The military press is a classic upper body compound movement of the push type, with a closed kinetic chain and generally making use of a barbell, such an exercise is commonplace in many workout regimes and athletic training programs for the purposes of inducing deltoid muscle group hypertrophy and to train overhead extension strength in a controlled manner.
Despite these benefits, however, the military press presents several drawbacks and risks that may force an individual to replace it with another exercise of similar training stimulus or muscle group activation set.
However, doing so is not entirely a straightforward task, as the sort of alternative exercise that will replace the military press must accommodate both for whatever circumstances lead to the replacement of the military press itself, as well as be similar enough in mechanics to induce the same sort of training stimulus.
To begin alternating out the military press in one's workout program, it is best for them to first identify the root cause behind why they are replacing the exercise, as this will provide them with enough background information to make an informed choice.
Among the most common issues brought up surrounding the military press is the significant stress it places on the shoulder and elbow joints, of which will bear the brunt of the barbell’s weight throughout the repetition.
This is primarily due to either the exerciser making use of far too much weight during the exercise or succumbing to fatigue, both of which will directly lead to a breakdown in proper form mechanics.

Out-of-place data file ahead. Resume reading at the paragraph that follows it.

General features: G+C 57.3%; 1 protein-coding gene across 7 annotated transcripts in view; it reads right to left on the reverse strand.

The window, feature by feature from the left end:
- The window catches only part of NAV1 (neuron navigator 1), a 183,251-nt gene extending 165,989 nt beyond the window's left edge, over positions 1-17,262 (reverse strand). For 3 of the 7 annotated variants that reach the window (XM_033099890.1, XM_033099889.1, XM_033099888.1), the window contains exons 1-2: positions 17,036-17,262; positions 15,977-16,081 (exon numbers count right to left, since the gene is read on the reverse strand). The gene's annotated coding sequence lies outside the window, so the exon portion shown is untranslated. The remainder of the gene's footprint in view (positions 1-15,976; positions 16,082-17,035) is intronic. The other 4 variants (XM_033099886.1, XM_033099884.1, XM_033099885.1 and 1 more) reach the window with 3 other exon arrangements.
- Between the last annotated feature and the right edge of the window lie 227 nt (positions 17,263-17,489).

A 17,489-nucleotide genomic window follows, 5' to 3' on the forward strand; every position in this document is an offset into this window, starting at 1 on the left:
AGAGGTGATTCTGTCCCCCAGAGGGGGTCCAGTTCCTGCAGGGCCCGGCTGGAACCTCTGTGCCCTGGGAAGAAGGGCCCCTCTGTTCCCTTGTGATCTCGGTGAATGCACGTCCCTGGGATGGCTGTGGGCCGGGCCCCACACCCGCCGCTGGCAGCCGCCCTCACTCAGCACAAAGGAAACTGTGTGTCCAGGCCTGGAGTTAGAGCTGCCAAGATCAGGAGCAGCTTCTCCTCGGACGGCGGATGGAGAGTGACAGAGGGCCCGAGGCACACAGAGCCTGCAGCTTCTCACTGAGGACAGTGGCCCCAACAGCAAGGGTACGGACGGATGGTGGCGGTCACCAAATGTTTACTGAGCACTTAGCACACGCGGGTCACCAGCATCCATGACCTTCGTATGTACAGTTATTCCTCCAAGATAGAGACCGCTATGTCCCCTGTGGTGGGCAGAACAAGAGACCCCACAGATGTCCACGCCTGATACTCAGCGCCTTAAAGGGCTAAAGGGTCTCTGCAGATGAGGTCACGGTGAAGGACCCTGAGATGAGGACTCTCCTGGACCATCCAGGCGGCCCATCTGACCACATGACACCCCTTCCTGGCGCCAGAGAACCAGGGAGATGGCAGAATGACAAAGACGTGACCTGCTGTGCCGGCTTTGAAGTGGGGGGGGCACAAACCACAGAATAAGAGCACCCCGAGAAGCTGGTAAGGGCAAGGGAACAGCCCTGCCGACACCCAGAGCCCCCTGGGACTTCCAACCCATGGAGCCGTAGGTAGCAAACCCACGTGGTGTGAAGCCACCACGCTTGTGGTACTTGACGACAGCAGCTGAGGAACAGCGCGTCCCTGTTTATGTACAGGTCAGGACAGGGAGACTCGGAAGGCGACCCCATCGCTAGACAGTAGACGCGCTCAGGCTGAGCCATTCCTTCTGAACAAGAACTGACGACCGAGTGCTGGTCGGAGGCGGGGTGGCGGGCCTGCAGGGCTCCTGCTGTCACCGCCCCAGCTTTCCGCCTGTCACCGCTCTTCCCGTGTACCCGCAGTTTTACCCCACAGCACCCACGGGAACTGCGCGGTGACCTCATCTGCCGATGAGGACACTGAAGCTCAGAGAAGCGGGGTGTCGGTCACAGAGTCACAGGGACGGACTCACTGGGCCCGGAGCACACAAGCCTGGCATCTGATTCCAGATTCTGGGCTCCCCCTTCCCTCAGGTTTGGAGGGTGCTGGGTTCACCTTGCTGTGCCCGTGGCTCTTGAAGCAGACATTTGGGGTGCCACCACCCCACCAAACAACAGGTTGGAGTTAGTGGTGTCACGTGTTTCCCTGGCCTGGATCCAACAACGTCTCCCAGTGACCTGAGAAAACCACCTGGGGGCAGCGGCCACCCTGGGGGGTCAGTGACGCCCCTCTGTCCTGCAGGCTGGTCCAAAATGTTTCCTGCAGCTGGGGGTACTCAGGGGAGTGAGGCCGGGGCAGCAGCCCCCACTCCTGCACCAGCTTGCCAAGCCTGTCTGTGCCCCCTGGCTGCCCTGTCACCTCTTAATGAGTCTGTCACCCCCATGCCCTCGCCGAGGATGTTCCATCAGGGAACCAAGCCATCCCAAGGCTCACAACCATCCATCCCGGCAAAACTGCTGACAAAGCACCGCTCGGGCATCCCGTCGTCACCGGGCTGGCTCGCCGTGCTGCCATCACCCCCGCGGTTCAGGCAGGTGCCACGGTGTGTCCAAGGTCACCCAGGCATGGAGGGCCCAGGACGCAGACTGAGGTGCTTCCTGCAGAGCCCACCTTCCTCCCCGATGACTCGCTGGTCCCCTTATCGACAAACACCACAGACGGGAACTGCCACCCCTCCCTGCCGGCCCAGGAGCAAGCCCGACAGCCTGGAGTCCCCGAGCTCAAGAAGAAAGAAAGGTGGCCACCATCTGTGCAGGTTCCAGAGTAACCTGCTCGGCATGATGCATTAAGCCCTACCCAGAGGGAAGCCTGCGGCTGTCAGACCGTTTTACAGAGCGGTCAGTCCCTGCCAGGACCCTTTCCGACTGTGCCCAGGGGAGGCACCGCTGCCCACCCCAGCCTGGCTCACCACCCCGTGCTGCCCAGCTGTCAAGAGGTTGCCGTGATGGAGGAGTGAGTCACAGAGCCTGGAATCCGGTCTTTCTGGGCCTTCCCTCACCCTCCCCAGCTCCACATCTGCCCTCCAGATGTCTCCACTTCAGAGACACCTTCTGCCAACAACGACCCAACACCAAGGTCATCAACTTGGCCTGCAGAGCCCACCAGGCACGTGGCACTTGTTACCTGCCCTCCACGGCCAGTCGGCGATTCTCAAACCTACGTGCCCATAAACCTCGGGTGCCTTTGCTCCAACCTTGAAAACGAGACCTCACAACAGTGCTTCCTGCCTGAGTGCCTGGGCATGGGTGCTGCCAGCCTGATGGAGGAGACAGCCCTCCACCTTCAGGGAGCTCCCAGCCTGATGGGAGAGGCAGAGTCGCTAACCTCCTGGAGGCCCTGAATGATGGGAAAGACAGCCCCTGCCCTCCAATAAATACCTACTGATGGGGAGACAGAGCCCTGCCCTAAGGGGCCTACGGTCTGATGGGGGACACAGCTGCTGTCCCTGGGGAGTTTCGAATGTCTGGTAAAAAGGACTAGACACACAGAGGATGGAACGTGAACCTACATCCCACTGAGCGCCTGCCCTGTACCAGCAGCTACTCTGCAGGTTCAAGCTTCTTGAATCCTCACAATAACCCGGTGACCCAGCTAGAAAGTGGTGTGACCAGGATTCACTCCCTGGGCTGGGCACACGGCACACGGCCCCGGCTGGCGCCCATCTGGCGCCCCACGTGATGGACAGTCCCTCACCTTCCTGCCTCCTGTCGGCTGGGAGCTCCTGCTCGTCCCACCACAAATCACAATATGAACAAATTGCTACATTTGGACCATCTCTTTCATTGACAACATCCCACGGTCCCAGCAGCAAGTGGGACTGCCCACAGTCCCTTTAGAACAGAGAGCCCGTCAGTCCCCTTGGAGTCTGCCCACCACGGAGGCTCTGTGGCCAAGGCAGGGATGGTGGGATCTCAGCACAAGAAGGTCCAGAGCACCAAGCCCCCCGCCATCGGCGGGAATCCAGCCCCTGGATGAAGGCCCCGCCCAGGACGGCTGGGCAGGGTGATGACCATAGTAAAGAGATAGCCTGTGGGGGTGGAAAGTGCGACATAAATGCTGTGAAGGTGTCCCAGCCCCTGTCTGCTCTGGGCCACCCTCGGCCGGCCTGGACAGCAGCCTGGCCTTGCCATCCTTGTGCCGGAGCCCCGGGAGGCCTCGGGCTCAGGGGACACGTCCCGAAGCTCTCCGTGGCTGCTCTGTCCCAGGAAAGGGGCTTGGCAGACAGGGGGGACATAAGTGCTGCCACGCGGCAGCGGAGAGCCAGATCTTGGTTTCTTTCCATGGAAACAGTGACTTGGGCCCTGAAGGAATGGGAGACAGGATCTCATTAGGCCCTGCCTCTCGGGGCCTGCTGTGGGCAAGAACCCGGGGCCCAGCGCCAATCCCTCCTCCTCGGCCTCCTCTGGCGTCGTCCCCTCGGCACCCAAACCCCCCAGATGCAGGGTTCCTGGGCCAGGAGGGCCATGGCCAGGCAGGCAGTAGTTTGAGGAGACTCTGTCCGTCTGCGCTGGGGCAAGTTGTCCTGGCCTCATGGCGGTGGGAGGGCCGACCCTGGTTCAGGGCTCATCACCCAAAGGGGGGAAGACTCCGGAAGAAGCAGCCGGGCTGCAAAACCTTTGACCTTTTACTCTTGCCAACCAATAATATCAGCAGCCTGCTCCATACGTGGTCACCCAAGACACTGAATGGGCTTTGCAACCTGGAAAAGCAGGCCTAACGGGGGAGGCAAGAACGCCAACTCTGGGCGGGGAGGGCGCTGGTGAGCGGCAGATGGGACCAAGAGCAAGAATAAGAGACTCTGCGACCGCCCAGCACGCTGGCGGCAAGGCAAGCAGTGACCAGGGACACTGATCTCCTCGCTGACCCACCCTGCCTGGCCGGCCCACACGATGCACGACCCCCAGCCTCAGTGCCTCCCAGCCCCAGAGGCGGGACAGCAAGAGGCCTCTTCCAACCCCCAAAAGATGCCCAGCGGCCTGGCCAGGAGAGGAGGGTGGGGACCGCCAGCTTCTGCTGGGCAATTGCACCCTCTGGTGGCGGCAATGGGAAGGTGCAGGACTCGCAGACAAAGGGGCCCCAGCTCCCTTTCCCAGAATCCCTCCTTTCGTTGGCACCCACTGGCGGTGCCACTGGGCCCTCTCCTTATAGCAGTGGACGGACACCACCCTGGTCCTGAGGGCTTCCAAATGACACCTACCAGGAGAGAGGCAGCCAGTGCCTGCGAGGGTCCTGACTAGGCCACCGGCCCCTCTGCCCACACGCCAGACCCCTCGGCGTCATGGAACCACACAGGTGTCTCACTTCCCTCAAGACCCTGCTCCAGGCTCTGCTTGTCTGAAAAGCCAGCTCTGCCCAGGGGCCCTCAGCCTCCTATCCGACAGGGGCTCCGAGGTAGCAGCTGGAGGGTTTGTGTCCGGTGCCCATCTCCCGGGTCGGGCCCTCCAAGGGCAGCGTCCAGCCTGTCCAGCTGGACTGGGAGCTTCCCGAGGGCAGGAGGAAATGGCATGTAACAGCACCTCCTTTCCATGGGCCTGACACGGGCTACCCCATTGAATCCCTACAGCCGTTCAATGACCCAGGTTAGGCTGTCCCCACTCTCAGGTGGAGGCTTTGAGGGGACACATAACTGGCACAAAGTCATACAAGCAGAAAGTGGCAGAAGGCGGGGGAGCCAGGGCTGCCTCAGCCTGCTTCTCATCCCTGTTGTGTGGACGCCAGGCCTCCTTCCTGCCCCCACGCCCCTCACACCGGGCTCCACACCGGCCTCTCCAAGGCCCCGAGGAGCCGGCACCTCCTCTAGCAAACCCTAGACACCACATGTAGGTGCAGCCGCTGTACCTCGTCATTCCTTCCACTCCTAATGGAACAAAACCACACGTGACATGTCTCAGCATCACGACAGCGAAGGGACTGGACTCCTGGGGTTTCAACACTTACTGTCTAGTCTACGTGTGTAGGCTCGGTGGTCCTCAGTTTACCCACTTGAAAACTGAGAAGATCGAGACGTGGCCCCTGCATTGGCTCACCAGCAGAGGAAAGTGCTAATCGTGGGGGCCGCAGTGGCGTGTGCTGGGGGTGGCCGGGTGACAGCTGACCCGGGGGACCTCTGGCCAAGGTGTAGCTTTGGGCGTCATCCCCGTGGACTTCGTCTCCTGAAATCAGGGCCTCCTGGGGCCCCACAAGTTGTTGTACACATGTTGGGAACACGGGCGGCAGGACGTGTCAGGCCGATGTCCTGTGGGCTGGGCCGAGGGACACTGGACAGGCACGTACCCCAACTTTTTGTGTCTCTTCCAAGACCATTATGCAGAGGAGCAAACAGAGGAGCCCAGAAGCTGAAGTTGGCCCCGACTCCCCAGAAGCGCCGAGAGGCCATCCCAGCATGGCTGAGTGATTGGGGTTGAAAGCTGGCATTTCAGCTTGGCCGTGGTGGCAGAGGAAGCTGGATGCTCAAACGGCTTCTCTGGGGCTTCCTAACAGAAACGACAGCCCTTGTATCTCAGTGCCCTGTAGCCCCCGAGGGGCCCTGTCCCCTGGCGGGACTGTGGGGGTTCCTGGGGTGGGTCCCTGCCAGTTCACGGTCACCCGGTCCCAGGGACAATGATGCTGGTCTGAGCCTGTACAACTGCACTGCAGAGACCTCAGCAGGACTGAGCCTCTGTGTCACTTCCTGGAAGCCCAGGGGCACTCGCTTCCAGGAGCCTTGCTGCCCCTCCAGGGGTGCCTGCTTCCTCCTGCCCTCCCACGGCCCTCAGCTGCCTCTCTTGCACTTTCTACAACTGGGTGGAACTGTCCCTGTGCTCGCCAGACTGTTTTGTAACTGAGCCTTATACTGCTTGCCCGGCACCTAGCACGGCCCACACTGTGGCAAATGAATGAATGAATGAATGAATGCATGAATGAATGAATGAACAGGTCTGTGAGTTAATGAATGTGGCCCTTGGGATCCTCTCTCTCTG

By extension of this issue associated with the military press is the fact that inexperienced exercisers may subconsciously add force to the movement with the use of their lower body, essentially recreating the push press exercise and defeating the purpose of the rather strict military press, thereby negating the majority of muscular hypertrophy and strength conditioning accrued by isolating the upper body during the repetition.
Yes, the military press and the OHP or overhead press are the same exercise - though only as far as the military press is in fact a variation of the overhead press, wherein the exerciser places their feet far closer together in order to demand more isometric contraction of the core stabilizers, as opposed to the wider base that is used in the standard overhead press.
Despite this otherwise minute difference, the military press and the overhead press may be considered the same exercise, especially if one is choosing to only place focus on the primary mover muscle groups activated in either exercise, or in the relative complexity and intensity of both overhead compound movements.
The military press is better off replaced by a suitable alternative exercise for individuals with a history of connective tissue injuries in the elbows, wrists, shoulders, or those with a history of clavicular dislocation.
This is due to the large amount of pressure placed on these joints and tissues by the overhead press, even with the use of proper form - and such a needless risk and stress placed on the exerciser can be entirely avoided simply with the use of a similar exercise that does not pose the same dangers.
Risk of injury and excessive physical strain is also applicable to exercisers of advanced age, those of very young age, individuals suffering from certain medical conditions, or exercisers who are as of yet untrained and whose bodies have not fully adapted to the rigors of serious free weight resistance training.
In addition to this group are those novice exercisers who have not yet mastered the proper form mechanics of the military press, and are not under the supervision of a suitably experienced athletic coach - as continuing to utilize improper military press form will not only put them at risk, but engrave improper lifting practices into a habit, leading to future issues as well.